We headed 20 miles further east to the Kekova Roads, a long channel between Kekova Island and the mainland.  It was a further 20 odd miles to a very remote area of Turkey coastline.  Again the coast was rugged and inhospitable.  We stayed at the most westerly point of Kekova, at Sicak Koyu.  It was a muddy bottom and very calm with two tiny restaurants at the top of the bay.  As we were the only boat there late in the afternoon, Bill went by dinghy to see if we they were cooking that evening.  As a result, we had a unforgettable dinner looking up Kekova roads on a jetty platform made of hand strewn poles and rickety edges.  The elderly owner had set up dinner just for us and after we left following our meal of squid, kofta and salad, the coupled pottered or puttered up the inlet to the comfort of their home, no doubt in one of the marginally larger townships nearby.  A beautiful spot.

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Looking down Kekova Roads, from the Sicak Koyu restaurant

Day 13

Sicak Koyo is a couple of miles overland from the sunken Lycian city of Aperlai. This city was destroyed by an earthquake in the second century AD. Some of the city slipped into the sea and is now submerged; the rest covers a steep hillside above Asar Bay. We’d checked with the restaurant owner the previous night about the track and the distance. His warning was get up early before it is too hot to walk. He was right about that! It was a hot, dry walk across the riverbed between the two bays but the hillside was covered with ancient wall, rock-carved tombs and castle walls. This particularly appealed to Bill, because he had a colleague at ECU who had conducted archaeological digs on the Aperlae site.

After tramping back to the boat, we moved on to the village of Ucagiz, a long, thin bay deep inside Kekova Roads. Unlike most of the remote bays we visited, this one can be reached by road, so there was lots of local tourism involving day tripper boats exploring the bays. We backed into the jetty, tied up and went for a walk through the village. The thought of another hot night sleeping on the deck of the boat was too much for Susan. She found a cheap local B&B, asked whether it was air-conditioned, and agreed to take the room if it was chilled by the time we got back from getting a few things from the boat. It was chilled, so we stayed and chilled, too.

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Day 14

Today’s adventure was to head offshore in search of a sailing wind. We couldn’t find more than 5 knots of wind, so we completed a circumnavigation if Kekova Island and anchored in another fabulous bay at the eastern end of Kekova Roads. This area, called Gokkaya Limani was our furthest point from Fethiye – or to put it another way our closest point to Syria. It was almost empty when we arrived, but over the day if filled up with noisy tripper boats. We puttered around in the dingy, inspecting the  adjacent island and a large sea cave, followed by a quiet night on the boat.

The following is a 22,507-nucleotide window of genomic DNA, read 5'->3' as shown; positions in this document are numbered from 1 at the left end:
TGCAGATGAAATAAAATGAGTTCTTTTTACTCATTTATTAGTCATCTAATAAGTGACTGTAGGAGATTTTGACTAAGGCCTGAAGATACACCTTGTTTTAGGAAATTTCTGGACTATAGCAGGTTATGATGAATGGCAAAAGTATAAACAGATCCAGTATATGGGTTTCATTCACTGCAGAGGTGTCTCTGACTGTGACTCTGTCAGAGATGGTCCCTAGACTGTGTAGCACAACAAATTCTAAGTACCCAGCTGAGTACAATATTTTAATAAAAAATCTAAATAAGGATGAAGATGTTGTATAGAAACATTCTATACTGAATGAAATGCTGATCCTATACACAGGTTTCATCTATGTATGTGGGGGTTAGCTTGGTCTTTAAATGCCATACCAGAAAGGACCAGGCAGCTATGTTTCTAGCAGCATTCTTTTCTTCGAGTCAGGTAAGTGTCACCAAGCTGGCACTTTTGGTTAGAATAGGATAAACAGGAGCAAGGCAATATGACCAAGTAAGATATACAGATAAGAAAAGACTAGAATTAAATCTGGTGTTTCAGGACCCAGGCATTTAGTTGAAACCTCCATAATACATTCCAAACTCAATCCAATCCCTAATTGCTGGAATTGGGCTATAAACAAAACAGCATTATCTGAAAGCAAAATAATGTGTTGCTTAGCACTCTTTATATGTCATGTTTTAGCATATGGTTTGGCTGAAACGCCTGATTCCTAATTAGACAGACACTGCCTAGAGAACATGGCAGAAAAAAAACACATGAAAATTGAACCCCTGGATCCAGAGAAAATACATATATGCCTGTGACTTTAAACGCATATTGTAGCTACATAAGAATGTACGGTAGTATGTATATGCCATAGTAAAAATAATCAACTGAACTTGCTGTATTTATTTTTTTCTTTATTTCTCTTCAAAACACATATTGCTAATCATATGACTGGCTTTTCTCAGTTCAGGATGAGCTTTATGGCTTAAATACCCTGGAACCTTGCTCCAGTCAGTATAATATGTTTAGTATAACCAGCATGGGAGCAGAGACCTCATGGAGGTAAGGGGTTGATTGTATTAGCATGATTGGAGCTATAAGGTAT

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Gokkaya Limani

Day 15

This was a long day. We wanted to get as close as we could to Fethiye in one day. To avoid the possibility of having to bash into the prevailing wind, we got started just before daybreak, retracing our steps to Kas, passing outside of the Greek islands of Kastellorizo and Ro, and then on past Kalkan and the Seven Capes. Fifty nautical miles in a day, perhaps the longest single distance we’ve covered in a day in eleven charters, landed us back in Karacaoren and in striking distance of Fethiye the next and last day on the boat. More swimming, followed by another night at the crazy dog restaurant.

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Leaving Kekova, dawn

Day 16, 17 and 18

We headed back to the marina at Fethiye, signed out of the boat and checked in to a terrific hotel jest above the marina. We spent the next day or so checking the sights of Fethiye, shopping, and ended up with a pizza and a few beers in a rooftop bar. Beyond that, a long drive to the airport at Dalaman, a flight to Istanbul, then Athens, then Doha and then Perth. And there we were, arriving back to a cold and wet Perth winter day, brown as berries and very pleased with our fabulous mid-winter break.

 

 

 

 

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Havanaland

After sailing in the Spanish Virgin Islands we had a long day flying from San Juan to Havana, via Miami. This is the long way round, of course, but the US only allows its citizens to fly in to Cuba from a half-dozen airports. US Customs and Border Protection requires them to name one of a dozen reasons for travelling to Cuba. Tourism is not one of America’s officially sanctioned reasons for travel, so people have to nominate one of the other reasons: journalism, research, artistic performances and so on. The most popular one is “support for the Cuban people”. Actually, most of this support for the Cuban people comes in the form of hard currency spent on expensive drinks and meals, cigars, rides in 57 Chevys and nights out at the Floridita or Tropicana. Like the Americans, Susan and I tried all of these forms of support for the Cuban people.